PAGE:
Source: Virginia State Police “Crime in Virginia” reports.

“Hate is turning deadly with frightening frequency in America,” wrote Virginia Attorney General Mark R. Herring in an anguished Washington Post op-ed last month. In building his case, he cited the 11 Jews slain recently in Pittsburgh; the killing of two African-Americans in Louisville, and Dylann Roof’s murderous rampage at the Emanuel African Methodist Episcopal Church in Charleston, S.C. No litany of hate crimes would be complete without mentioning the white supremacist rally in Charlottesville last year that resulted in the death of counter-protester Heather Heyer.

“It is well past time for us to acknowledge the real, growing and deadly threat posed by hate and white supremacist violence,” Herring wrote. “In Virginia and around the country, we have seen far too many alarming reminders that we cannot dismiss this growing wave of hate as a harmless fringe element. … The threat is real, and the consequences can be deadly.”

To back up his claim of a white-supremacist threat, he cited Virginia State Police data indicating that “hate crimes are up 64 percent in Virginia since 2013.”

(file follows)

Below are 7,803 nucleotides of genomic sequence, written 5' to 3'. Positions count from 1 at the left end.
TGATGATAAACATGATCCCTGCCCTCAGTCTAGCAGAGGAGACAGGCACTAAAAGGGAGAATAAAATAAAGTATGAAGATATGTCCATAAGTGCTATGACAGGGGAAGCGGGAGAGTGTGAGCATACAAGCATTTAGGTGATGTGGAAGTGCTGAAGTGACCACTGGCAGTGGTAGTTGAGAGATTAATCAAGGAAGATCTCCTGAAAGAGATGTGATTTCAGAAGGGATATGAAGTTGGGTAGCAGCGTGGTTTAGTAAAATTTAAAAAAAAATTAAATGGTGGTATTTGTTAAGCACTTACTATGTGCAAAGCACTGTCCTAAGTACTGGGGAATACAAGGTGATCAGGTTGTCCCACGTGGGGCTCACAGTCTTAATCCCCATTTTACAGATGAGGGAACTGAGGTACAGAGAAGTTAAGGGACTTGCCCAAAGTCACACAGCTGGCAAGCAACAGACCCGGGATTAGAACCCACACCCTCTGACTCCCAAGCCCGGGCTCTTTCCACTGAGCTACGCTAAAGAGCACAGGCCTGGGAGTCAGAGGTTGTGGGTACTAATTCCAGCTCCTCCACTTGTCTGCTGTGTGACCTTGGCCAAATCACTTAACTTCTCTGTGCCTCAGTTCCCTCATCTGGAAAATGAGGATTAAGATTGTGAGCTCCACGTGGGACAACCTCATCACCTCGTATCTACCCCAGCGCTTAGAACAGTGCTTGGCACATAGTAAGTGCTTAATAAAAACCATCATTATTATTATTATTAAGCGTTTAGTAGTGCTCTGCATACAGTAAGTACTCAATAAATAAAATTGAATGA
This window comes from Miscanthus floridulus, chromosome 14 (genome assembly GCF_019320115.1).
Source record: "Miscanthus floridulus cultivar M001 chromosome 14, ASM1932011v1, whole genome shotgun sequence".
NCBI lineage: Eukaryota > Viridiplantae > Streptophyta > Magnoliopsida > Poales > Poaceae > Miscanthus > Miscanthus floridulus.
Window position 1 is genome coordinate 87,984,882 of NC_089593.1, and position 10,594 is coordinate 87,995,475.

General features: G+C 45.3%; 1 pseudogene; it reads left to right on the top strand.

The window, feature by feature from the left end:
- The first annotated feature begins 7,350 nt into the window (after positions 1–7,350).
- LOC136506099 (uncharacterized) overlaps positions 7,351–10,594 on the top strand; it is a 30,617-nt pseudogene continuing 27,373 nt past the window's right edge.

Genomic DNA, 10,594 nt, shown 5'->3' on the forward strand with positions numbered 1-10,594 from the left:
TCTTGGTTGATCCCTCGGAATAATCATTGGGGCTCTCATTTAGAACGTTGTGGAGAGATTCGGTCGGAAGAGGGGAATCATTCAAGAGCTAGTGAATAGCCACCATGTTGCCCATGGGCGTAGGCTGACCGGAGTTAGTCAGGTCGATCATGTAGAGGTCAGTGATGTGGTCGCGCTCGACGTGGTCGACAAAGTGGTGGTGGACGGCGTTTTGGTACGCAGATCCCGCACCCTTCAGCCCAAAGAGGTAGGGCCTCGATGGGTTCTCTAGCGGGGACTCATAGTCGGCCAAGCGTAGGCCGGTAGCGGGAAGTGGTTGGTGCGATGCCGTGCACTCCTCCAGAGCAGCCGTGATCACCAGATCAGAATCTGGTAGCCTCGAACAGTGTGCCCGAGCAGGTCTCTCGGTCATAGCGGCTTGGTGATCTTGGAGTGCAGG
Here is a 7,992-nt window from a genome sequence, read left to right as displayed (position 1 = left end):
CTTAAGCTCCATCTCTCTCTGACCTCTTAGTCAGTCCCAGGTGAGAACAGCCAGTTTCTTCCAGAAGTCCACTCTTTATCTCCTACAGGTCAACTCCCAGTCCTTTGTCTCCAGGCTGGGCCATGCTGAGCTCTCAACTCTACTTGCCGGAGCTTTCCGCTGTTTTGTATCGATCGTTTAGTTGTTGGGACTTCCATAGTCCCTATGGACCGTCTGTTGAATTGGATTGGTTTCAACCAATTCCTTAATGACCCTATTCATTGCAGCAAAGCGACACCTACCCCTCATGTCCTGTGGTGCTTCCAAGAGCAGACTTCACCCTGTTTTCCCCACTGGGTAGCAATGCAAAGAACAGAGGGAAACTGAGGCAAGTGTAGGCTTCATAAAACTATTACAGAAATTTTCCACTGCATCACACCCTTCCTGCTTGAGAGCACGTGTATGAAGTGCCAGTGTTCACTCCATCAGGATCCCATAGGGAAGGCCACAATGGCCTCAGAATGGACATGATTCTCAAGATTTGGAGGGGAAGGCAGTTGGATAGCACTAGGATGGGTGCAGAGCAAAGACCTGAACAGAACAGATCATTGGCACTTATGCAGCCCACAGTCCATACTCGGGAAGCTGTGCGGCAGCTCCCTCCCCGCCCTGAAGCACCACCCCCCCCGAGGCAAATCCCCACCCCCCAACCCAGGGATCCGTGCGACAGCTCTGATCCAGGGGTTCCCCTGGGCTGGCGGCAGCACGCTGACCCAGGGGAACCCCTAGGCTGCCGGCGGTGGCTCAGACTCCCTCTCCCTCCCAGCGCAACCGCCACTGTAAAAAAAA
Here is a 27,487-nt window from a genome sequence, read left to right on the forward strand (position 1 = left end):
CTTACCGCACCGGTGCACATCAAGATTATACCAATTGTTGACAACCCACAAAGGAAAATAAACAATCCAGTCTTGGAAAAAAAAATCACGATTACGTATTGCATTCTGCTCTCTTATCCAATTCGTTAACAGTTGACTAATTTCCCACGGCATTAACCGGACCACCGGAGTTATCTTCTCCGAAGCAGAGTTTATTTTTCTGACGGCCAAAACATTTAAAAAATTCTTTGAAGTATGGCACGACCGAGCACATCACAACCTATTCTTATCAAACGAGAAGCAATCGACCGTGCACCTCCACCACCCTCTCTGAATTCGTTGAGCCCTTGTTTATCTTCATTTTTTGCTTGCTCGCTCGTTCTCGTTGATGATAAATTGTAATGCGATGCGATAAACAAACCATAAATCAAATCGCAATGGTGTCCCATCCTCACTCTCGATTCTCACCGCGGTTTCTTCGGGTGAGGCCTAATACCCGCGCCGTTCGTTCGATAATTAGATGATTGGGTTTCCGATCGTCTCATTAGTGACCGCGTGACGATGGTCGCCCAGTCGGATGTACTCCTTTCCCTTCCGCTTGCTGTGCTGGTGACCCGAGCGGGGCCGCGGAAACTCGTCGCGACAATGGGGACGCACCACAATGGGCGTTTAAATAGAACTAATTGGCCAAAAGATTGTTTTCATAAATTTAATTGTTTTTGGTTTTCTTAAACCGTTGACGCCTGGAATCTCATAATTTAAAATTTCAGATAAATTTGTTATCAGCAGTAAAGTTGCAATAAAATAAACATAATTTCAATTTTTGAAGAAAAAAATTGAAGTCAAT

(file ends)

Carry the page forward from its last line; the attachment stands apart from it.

Then, to promote a legislative package seeking authority “to prosecute hate crimes and … better protect our citizens from violence and intimidation by white-supremacist militias, gangs, and organizations,” he took his act on the road. In Loudoun County he kicked off what the local newspaper described as a “roundtable tour to combat hate crimes and white supremacist violence.”

There’s only one thing wrong with Herring’s case: almost everything.

There is no wave of white-supremacist hate crimes in Virginia. Herring is peddling pure fantasy. By stoking fears, he only makes racial and ethnic tensions more fraught. His rhetoric is reckless, and it needs to stop.

First, the 11 Jews slain in their synagogue lived in Pennsylvania, not Virginia. The two African-Americans were killed in Louisville, Ky., not Virginia. Dylann Roof committed his atrocity in South Carolina, not Virginia. And James Allen Field, being tried for the murder of Heather Heyer, may have committed his crime in Virginia but he, like nearly all of the white supremacists attending the Unite the Right rally, came from out of state. He grew up in Kentucky and resided in Toledo, Ohio. And by the way, he was just convicted of first-degree murder and sentenced to life in prison plus 419 years.

While Herring hypes the white supremacist threat, others have concluded that it is receding. Since Charlottesville, white supremacist rallies have been a bust. The movement has fractured, found a recent Wall Street Journal investigation. Infighting, lawsuits and a social-media crackdown are hampering white nationalist and other right-wing groups,”